My blog contains photos from a PanAmerican Alliance juried competition in Cape Coral. I attended, but did not show any of my work.

Featured Artist
Shijun Munns  was born and raised in Foshan; an old town in the South of China. She currently lives in Atlanta with her husband and “numerous pets.”
“I look at the world with an artist’s eye, and a poet’s heart,” Shijun said. Her work definitely reflects this. Link

Tuesday, October 9, 2012

A Perfect Way to Deal with Anger – Paint it!

 The Alliance for the Arts capitalized on the “angst” that divides people in this current political season. They sponsored a juried competition titled: “State of Mind: Politics 2012.” It isn’t the first time they’ve used a political theme, and it won’t be the last. But judging from the crowd on opening night, the strategy is still working.

I was fortunate to be selected for the show. Although I wasn’t one of the winners, I was the only one who represented the chaos in the Middle East. In my blog is a sampling of the diversity of subject matter and materials that were used.

Today, politics seems to be played like a football game; each side cheering for their side at all costs. In the past, more people seemed to vote for the person, rather than the party. At least, I did. I’ve been an independent, a democrat and a republican, depending on who's running. Now it seems that people support the party rather than the person, and choose to ignore voting record or the past of their own candidate. Instead of offering solid policies and solutions, there is more slander and mud throwing.

Historically, this has always been so, but the ugliness today is right in our faces and the values once cherished are no longer in play. In the show, it was interesting to see how artists expressed these concerns.

Putting your anger and emotion to canvas is invigorating and healthy. It allows an artist to express his inner turmoil and share either a vision or a torment with his or her audience. Van Gogh had so much suffering and discouragement in his life. He allowed people to see his anguish, his joy, his exultation and pain in a style that today is considered brilliance from an  unfettered imagination.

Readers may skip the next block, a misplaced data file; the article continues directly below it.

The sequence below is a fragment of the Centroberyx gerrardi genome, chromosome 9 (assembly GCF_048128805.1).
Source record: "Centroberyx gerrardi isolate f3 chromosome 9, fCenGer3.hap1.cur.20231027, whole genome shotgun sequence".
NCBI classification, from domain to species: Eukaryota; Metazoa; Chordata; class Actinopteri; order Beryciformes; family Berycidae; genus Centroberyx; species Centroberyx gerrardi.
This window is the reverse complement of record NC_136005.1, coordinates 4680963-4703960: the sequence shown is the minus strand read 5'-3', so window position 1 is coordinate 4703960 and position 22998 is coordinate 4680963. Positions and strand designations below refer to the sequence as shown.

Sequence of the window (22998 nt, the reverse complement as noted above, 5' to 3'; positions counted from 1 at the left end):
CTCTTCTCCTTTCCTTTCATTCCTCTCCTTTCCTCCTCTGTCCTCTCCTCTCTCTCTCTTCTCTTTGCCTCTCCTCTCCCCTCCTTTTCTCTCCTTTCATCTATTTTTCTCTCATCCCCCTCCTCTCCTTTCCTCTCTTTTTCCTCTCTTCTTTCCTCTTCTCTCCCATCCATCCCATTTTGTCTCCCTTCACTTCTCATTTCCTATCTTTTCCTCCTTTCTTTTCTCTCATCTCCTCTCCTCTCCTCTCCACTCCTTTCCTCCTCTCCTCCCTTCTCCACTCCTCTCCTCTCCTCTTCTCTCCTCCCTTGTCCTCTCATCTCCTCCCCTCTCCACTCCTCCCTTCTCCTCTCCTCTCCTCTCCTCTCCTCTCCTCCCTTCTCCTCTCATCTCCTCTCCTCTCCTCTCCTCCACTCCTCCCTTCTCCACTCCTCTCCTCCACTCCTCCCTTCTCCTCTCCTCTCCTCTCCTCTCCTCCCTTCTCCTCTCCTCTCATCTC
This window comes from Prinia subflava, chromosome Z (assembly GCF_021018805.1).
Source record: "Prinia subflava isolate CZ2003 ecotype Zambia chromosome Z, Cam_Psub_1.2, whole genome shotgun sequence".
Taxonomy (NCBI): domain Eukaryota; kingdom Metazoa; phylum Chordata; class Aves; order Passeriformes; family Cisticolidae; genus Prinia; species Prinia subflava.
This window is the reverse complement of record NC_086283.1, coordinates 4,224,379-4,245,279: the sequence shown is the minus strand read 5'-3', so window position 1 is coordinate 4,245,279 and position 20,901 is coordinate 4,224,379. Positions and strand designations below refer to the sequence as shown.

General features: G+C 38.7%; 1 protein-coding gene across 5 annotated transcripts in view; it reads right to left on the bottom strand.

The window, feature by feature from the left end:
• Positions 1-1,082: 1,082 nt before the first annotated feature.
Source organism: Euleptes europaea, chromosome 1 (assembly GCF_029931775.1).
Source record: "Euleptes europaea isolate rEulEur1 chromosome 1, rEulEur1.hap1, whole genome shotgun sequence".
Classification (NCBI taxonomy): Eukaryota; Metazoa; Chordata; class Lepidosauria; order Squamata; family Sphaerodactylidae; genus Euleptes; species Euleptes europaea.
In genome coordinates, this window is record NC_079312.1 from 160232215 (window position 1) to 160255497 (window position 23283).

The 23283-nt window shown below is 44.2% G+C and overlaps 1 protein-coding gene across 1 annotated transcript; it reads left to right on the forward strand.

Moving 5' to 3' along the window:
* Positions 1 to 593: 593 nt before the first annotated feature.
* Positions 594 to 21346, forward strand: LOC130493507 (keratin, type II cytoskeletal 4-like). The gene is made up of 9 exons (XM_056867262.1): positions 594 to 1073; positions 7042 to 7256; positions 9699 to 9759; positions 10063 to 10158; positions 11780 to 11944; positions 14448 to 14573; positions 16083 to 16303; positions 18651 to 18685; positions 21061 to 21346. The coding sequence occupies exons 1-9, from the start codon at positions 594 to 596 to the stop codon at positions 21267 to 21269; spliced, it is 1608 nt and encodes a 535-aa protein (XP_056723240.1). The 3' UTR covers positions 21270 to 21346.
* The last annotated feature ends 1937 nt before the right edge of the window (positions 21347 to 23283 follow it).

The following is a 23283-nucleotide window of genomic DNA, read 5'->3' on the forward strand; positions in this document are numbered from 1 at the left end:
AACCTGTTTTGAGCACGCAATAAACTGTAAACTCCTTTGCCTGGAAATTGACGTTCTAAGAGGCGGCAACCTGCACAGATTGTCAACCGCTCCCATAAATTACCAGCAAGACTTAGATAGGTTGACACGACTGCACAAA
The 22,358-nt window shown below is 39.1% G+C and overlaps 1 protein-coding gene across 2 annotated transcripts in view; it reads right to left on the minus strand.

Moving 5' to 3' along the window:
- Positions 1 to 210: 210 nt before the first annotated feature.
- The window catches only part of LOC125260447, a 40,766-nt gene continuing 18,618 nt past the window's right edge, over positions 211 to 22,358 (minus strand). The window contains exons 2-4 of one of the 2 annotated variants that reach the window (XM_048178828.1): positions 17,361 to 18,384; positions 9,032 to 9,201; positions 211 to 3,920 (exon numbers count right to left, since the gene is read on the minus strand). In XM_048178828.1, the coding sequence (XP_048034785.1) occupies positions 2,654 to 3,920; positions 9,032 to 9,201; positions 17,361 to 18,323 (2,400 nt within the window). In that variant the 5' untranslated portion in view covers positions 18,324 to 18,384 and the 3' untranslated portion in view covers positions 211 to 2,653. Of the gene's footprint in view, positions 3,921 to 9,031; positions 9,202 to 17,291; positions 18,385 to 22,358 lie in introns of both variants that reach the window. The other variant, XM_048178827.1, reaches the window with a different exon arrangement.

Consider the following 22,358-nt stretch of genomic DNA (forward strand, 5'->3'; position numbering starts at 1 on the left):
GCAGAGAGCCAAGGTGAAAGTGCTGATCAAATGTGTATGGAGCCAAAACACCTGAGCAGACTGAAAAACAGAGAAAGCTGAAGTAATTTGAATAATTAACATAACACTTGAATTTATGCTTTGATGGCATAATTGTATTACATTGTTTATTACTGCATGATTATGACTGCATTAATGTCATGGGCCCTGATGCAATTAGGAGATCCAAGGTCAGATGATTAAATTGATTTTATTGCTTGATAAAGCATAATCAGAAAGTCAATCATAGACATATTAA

If you have joy or pain that eats away at your heart, try expressing it on canvas instead of burying your soul under a pillow of tears. Discouragement comes to all of us.

I painted a scene of two brothers on the beach watching the sun go down. I wanted it to have a magical feel, one that was almost fanciful and full of wonder. I submitted my painting to a critique group and they literally slaughtered it! There were so many criticisms; I had trouble absorbing them all. Only one person gave constructive criticism. I printed out her suggestions and kept them.

What happened to the painting? I was so ashamed of it I put it in a box with a protective cardboard over the top along with other stored canvases. I quickly forgot where it was. I opened that box several times over the course of the next year, but the cardboard I’d placed on top of the painting created a false bottom.

A year later, I found that painting and finished it according to the constructive criticism I’d received. Ironically, not only the first version of the painting that was critiqued, but the final version sold prints from the digital images online. I consider this a valuable lesson. Listen to your own heart and paint what you love. If you receive criticism, weigh it carefully. Take what is of value and blow the rest away!

Please share your experiences with critique and the value of belonging to an art league with us.

Friday, October 5, 2012

Cyber-rattling – the Skeletal Remains of Abandoned Blogs

"Hey, Coconut, Mon!" 18x24 mixed-media on canvas
We’re all eager to start them. We want our own public space in the sun to share our personal trivia or our hopes and dreams. Millions of blogs attest to that fact. But what happens when the enthusiasm fades, a blogger moves to another space, or just leaves his or her audience hanging as weeks turn into months and months into years?

We have clogged search engines and the skeletal remains of countless blogs hanging in the pathways of cyberspace. I was amazed as I searched for viable art blogs how many of them have not been updated in months; some for more than three to five years!

Amongst the casualties were new mother blogs, created by first time mothers who wanted to share the miracle of birth and their amazing adventure into motherhood. Others wanted to share a wonderful vacation with humorous stories and full-color photos. But when the vacation excitement fizzled, the dazzle of motherhood wore off, so did the blog.

"Day Dreams" 9x12 oil on canvas (SOLD) Prints Available
Many blogs are started with good intentions, but they fail miserably when the blogger realizes there is no substance. There are no long-term goals. There was a beginning, but no ending. The blogger had no vision for the purpose of his or her blog or the discipline to finish it.